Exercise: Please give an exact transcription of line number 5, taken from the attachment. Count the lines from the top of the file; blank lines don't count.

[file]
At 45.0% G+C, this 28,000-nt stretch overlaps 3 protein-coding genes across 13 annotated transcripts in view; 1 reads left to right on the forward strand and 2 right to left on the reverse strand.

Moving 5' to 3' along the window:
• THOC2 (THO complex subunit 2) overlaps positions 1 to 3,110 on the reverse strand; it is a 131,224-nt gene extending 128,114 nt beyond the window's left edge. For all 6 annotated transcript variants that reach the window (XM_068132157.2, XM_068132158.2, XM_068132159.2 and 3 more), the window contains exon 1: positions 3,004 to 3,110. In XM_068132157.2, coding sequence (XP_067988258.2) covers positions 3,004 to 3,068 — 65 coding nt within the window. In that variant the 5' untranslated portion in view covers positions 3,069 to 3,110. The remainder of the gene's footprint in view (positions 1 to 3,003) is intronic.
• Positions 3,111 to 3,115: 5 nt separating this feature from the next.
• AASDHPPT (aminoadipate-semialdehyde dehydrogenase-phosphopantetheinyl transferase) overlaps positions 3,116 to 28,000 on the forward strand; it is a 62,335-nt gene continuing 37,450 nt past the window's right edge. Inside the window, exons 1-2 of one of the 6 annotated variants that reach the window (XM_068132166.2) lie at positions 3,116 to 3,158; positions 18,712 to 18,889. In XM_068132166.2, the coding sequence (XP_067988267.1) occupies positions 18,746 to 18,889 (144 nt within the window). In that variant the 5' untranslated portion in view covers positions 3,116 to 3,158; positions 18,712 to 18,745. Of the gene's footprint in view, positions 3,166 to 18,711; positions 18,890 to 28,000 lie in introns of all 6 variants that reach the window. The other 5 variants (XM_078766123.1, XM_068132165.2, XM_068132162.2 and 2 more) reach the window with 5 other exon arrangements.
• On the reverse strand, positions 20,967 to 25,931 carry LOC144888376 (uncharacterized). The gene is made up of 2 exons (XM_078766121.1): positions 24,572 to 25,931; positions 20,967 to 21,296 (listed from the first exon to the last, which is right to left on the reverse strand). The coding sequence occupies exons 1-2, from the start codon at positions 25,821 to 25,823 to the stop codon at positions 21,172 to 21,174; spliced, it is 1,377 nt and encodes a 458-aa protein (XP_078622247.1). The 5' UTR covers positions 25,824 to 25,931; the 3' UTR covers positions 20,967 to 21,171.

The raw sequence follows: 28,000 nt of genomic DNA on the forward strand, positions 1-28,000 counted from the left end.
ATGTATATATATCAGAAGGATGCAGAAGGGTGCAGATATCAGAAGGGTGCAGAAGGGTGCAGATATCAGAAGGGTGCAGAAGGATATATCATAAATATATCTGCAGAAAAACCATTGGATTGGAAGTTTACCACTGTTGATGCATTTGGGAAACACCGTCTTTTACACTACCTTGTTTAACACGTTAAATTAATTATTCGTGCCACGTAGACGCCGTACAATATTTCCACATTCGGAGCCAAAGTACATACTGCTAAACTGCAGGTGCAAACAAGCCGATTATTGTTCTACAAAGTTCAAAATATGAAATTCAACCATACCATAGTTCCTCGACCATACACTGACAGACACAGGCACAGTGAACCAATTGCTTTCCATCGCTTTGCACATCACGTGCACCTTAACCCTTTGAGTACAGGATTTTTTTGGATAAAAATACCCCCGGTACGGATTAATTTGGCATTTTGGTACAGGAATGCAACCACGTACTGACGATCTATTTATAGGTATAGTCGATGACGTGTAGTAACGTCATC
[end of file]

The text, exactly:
• AASDHPPT (aminoadipate-semialdehyde dehydrogenase-phosphopantetheinyl transferase) overlaps positions 3,116 to 28,000 on the forward strand; it is a 62,335-nt gene continuing 37,450 nt past the window's right edge. Inside the window, exons 1-2 of one of the 6 annotated variants that reach the window (XM_068132166.2) lie at positions 3,116 to 3,158; positions 18,712 to 18,889. In XM_068132166.2, the coding sequence (XP_067988267.1) occupies positions 18,746 to 18,889 (144 nt within the window). In that variant the 5' untranslated portion in view covers positions 3,116 to 3,158; positions 18,712 to 18,745. Of the gene's footprint in view, positions 3,166 to 18,711; positions 18,890 to 28,000 lie in introns of all 6 variants that reach the window. The other 5 variants (XM_078766123.1, XM_068132165.2, XM_068132162.2 and 2 more) reach the window with 5 other exon arrangements.